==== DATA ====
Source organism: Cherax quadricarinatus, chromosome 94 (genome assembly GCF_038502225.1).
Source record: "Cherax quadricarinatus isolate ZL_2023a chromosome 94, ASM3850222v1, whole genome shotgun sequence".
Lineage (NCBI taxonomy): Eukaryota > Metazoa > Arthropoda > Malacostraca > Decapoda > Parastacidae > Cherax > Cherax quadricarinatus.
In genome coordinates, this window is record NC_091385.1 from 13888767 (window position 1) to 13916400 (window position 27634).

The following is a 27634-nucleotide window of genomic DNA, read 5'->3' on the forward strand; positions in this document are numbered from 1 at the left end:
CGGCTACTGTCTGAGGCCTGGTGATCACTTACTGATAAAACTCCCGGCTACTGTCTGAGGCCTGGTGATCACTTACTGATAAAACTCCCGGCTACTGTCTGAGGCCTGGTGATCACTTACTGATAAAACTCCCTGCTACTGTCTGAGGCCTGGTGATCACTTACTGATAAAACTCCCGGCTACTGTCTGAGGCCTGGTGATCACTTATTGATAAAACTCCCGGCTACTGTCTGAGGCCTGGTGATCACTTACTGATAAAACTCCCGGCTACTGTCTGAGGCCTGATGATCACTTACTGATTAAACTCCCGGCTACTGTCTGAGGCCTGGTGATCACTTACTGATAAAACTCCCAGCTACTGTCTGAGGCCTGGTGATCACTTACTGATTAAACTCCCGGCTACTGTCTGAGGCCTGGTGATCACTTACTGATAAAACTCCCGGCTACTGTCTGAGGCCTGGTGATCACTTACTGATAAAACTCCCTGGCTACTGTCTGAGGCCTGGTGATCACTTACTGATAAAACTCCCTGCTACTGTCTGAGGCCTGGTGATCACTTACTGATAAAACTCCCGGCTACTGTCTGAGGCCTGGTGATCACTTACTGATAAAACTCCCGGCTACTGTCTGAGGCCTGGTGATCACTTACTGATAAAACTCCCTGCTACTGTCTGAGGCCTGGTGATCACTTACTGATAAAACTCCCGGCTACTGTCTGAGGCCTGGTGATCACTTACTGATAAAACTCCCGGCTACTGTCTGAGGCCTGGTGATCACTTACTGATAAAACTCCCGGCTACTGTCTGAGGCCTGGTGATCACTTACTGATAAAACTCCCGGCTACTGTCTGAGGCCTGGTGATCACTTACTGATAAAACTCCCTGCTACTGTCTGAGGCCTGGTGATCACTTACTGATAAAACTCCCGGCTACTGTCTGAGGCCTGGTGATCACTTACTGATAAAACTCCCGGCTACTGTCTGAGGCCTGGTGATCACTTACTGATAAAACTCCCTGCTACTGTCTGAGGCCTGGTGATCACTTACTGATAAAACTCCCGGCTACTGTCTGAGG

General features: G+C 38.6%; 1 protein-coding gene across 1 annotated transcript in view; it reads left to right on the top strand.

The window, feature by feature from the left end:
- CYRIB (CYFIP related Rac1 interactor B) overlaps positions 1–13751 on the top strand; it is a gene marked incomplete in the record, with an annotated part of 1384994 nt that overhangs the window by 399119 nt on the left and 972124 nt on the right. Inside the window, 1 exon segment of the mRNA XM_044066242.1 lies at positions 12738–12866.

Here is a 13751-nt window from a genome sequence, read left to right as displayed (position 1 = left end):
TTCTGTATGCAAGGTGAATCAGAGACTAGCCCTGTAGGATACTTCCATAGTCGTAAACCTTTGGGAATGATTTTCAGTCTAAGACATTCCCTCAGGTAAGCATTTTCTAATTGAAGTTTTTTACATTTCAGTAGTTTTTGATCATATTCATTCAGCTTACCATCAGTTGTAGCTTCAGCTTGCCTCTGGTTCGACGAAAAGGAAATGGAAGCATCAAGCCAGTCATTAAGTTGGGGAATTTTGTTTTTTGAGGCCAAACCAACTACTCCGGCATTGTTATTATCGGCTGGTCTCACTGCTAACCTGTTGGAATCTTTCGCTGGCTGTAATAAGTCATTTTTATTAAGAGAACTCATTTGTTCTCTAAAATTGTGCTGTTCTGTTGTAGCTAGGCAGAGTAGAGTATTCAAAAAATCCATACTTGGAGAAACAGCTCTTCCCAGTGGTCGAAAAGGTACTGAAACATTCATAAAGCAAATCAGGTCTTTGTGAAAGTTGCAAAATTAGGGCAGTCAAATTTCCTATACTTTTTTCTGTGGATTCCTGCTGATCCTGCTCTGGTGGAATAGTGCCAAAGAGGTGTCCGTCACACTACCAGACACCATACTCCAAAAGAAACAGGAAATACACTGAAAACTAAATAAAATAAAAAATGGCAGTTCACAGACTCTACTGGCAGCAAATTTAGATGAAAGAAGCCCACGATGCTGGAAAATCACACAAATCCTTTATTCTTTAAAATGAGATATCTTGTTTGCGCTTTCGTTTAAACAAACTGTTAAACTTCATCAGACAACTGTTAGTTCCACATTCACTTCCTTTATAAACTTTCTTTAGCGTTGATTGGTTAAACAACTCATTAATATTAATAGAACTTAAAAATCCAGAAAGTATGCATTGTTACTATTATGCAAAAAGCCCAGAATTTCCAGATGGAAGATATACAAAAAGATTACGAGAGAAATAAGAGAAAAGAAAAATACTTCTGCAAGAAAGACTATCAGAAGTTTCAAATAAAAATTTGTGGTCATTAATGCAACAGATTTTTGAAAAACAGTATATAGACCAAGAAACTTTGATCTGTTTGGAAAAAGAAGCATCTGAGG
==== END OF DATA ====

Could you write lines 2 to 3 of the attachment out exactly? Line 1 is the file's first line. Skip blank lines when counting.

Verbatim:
Source record: "Cherax quadricarinatus isolate ZL_2023a chromosome 94, ASM3850222v1, whole genome shotgun sequence".
Lineage (NCBI taxonomy): Eukaryota > Metazoa > Arthropoda > Malacostraca > Decapoda > Parastacidae > Cherax > Cherax quadricarinatus.